Three intrepid Care UK senior executives – Chief Executive of residential care, Andrew Knight, Marketing Director, Jacqui White and Strategic Programme Director, Tony Weedon have covered the 800 miles between our southernmost and northernmost care homes in just 15 days, raising £30,000 for three charities.
A team effort
The initiative, called ‘Ride 800’, saw the three team members visit 26 Care UK homes along the way. The three were accompanied at different stages by colleagues from the care homes and support office, as well as a two-person supported bike that residents were able to use at each stop – enabling them to get ‘back in the saddle’ after many years.
The plan was to award the bike to the home with the best welcome for the riders. Each home on the ride itinerary also themed and decorated a bike, which the riders had to judge. However, each home rolled out such a terrific welcome, producing such well decorated bikes, and doing a great job with their own fundraising for the event, that it proved too hard for the execs to choose one home. In the end, three supported bikes will now be going to different homes, plus three runner-up prizes.
Celebrating the star homes
Chandler Court in Bromsgrove won a supported bike because the residents and local nursery school children had a series of events and activities linked to the 26 locations the riders visited. This was also the theme of their decorated cycle. The cyclists were welcomed with a line of nursery school children all on their bikes. Over £1,600 was raised for Ride 800.
Tor Na Dee in Aberdeen – the final stop of the 800 mile journey laid on an amazing last day for the riders with balloon arch, a piper, dozens of school pupils and residents waving flags. There was even a medals ceremony and winner’s podium – all deserving of a supported bike.
Care UK’s five West London homes - Clara Court, Catherine Court, Larkland House, Mountbatten Grange and Queens Court - will share another of the supported bikes as all of them did lots of fundraising and arranged high energy welcome events for the riders, including live music, enthusiastic residents and colleagues and superb food for the hungry riders.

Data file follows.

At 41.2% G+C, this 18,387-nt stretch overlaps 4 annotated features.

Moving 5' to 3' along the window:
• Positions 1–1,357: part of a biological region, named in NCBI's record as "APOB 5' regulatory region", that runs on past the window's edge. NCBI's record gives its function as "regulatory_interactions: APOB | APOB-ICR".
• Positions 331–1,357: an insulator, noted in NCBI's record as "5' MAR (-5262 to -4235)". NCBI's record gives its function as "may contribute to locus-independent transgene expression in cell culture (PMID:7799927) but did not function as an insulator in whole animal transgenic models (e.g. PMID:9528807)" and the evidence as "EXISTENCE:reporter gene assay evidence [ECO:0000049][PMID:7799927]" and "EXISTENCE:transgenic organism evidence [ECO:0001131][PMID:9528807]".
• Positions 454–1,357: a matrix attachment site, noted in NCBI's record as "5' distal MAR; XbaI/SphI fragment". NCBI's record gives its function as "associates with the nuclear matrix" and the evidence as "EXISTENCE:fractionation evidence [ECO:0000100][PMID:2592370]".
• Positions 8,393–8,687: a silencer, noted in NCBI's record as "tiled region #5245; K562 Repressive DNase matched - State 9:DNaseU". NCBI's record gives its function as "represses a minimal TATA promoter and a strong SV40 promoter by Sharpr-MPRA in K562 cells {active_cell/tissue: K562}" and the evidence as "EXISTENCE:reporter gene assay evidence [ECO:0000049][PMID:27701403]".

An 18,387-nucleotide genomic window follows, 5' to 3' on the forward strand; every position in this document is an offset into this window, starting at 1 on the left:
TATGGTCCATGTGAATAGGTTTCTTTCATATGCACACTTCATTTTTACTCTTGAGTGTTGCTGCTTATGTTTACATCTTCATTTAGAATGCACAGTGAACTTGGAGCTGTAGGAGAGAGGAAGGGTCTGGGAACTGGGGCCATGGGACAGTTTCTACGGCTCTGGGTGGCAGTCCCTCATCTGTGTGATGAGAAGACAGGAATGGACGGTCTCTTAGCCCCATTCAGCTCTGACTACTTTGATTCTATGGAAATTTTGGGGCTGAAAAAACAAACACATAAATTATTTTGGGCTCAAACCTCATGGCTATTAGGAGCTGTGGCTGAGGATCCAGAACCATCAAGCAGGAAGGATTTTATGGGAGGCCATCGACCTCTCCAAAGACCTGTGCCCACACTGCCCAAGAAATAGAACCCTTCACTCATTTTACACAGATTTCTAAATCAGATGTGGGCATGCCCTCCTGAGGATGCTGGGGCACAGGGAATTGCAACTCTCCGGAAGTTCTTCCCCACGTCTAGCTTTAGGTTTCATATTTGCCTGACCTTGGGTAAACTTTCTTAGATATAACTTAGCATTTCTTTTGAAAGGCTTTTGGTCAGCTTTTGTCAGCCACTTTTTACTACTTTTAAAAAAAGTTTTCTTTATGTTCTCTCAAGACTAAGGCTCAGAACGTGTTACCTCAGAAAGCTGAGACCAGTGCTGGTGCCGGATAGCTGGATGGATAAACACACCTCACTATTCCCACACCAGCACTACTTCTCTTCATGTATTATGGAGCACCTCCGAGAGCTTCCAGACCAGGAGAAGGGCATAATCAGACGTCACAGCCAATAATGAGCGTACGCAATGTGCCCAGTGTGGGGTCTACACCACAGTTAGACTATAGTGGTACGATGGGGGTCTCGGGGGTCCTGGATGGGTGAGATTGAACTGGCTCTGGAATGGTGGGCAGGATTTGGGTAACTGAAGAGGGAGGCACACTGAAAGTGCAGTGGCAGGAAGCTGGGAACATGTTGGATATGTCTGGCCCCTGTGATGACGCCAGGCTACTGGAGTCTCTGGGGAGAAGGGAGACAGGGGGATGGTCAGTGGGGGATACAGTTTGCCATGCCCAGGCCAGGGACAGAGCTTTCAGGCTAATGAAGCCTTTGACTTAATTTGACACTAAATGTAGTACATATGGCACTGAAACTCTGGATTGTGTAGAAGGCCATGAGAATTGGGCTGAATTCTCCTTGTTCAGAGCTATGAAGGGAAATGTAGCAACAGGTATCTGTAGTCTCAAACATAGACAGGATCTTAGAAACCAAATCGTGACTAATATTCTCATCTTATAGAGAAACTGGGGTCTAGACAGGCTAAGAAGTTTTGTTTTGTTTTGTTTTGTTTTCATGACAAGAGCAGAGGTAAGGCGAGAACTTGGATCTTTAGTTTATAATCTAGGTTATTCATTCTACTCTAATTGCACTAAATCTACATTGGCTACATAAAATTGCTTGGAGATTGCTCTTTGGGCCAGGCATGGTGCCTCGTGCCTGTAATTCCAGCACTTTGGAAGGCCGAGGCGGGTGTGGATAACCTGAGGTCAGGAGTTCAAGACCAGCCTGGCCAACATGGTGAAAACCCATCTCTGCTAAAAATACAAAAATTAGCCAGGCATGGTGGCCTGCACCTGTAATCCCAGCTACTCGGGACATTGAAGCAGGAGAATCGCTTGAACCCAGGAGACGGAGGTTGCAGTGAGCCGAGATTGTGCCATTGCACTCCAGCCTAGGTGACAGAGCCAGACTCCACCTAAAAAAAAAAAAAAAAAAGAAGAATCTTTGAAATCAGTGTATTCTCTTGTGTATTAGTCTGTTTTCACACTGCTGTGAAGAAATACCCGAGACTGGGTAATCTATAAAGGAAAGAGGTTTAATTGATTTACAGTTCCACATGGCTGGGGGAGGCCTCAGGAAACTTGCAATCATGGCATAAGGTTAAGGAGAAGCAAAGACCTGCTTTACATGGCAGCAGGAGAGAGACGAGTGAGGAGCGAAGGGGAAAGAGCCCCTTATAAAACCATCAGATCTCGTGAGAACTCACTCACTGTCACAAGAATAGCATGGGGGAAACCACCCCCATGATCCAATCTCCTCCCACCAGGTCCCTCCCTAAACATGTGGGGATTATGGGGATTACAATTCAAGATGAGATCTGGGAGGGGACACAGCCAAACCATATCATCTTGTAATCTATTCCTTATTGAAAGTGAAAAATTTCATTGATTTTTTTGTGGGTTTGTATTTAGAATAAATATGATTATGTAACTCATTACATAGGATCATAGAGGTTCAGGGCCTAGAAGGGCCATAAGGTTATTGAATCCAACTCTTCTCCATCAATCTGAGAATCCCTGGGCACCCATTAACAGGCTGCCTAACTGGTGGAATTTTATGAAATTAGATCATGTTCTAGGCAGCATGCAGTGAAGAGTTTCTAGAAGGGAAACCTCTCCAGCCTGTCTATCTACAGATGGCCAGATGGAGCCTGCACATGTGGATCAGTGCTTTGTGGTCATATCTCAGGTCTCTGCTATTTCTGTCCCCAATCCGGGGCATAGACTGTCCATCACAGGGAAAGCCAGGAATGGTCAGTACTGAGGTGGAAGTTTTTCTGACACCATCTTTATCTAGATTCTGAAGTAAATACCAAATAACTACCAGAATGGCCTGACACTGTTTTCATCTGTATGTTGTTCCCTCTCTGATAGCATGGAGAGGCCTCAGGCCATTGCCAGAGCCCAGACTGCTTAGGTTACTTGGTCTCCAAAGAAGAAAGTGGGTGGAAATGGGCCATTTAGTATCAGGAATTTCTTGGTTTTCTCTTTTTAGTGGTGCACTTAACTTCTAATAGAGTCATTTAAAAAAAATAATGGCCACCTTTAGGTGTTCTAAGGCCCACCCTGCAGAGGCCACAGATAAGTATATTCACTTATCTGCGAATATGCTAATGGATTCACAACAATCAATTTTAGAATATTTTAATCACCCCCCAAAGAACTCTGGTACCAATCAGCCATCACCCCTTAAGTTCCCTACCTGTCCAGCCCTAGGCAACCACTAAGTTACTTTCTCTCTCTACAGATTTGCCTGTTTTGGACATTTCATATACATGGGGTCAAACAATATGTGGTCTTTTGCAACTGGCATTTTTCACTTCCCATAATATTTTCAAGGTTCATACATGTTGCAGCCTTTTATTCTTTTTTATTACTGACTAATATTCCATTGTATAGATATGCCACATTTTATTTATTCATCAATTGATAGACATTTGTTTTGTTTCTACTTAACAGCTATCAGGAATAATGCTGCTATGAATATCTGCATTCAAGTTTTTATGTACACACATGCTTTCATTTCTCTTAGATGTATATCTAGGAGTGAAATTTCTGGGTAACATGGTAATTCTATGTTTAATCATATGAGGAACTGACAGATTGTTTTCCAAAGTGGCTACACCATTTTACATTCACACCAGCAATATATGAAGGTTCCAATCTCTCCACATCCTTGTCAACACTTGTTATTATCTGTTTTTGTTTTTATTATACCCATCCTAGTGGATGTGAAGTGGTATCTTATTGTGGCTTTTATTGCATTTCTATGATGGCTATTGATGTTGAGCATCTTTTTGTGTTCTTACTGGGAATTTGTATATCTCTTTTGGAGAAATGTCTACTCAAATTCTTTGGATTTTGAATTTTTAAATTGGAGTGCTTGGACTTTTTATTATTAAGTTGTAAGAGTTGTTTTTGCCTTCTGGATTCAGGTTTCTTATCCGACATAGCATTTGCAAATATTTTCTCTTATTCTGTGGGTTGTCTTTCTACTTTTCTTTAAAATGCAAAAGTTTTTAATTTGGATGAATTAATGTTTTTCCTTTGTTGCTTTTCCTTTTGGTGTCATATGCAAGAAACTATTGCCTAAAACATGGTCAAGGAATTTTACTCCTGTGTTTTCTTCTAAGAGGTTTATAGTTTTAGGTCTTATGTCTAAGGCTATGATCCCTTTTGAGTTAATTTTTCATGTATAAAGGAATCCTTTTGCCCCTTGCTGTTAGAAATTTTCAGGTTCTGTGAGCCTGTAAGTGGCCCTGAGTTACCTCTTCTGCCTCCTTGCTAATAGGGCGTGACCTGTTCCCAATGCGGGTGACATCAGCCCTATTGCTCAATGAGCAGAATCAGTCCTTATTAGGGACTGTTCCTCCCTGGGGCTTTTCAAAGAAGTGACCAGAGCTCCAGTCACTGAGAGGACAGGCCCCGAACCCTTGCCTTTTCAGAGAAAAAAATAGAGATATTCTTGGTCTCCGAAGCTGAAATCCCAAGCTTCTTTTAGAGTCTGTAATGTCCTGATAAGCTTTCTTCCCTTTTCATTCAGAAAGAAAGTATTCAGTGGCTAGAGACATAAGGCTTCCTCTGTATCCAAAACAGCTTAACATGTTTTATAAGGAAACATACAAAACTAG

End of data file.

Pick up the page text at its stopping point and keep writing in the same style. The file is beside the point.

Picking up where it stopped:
The team at Stanley Park in County Durham will receive a cash runner-up prize for the welcome they gave the riders, complete with brass band and a garden party attended by local councillors.
Riverside in Cheshire is also a runner-up. Here the team went ‘posh’, providing the visiting trio with a red carpet and black tie welcome. Three colleagues also got on their bikes to join the directors on the local stages, despite the pouring rain.
Our Scottish homes, including Murrayside and Lauder Lodge in Edinburgh, Wellmeadow Lodge in Glasgow and Mowat Court in Aberdeen will all receive a cash prize for the impressive team work they displayed and creative approach to welcoming the riders.
The edited highlights
Andrew, Jacqui and Tony kept a blog of each day of their ride. Here are a few of the highlights (and low points) of their trip.
Setting off from Poole
The ride kicked off at The Potteries in Poole on 2nd May, where the home team laid on a branded balloon arch plus a high energy breakfast. Six colleagues joined the directors on their first leg to Ferndown Manor. You can watch the send off here.
From there it was off through Hampshire to Surrey and stops at Whitebourne, Larkland House and Mountbatten Grange in Windsor. The cyclists were so well fed in every home they stopped at that Jacqui was seriously worried that they might be the first people to cycle 800 miles and put on weight!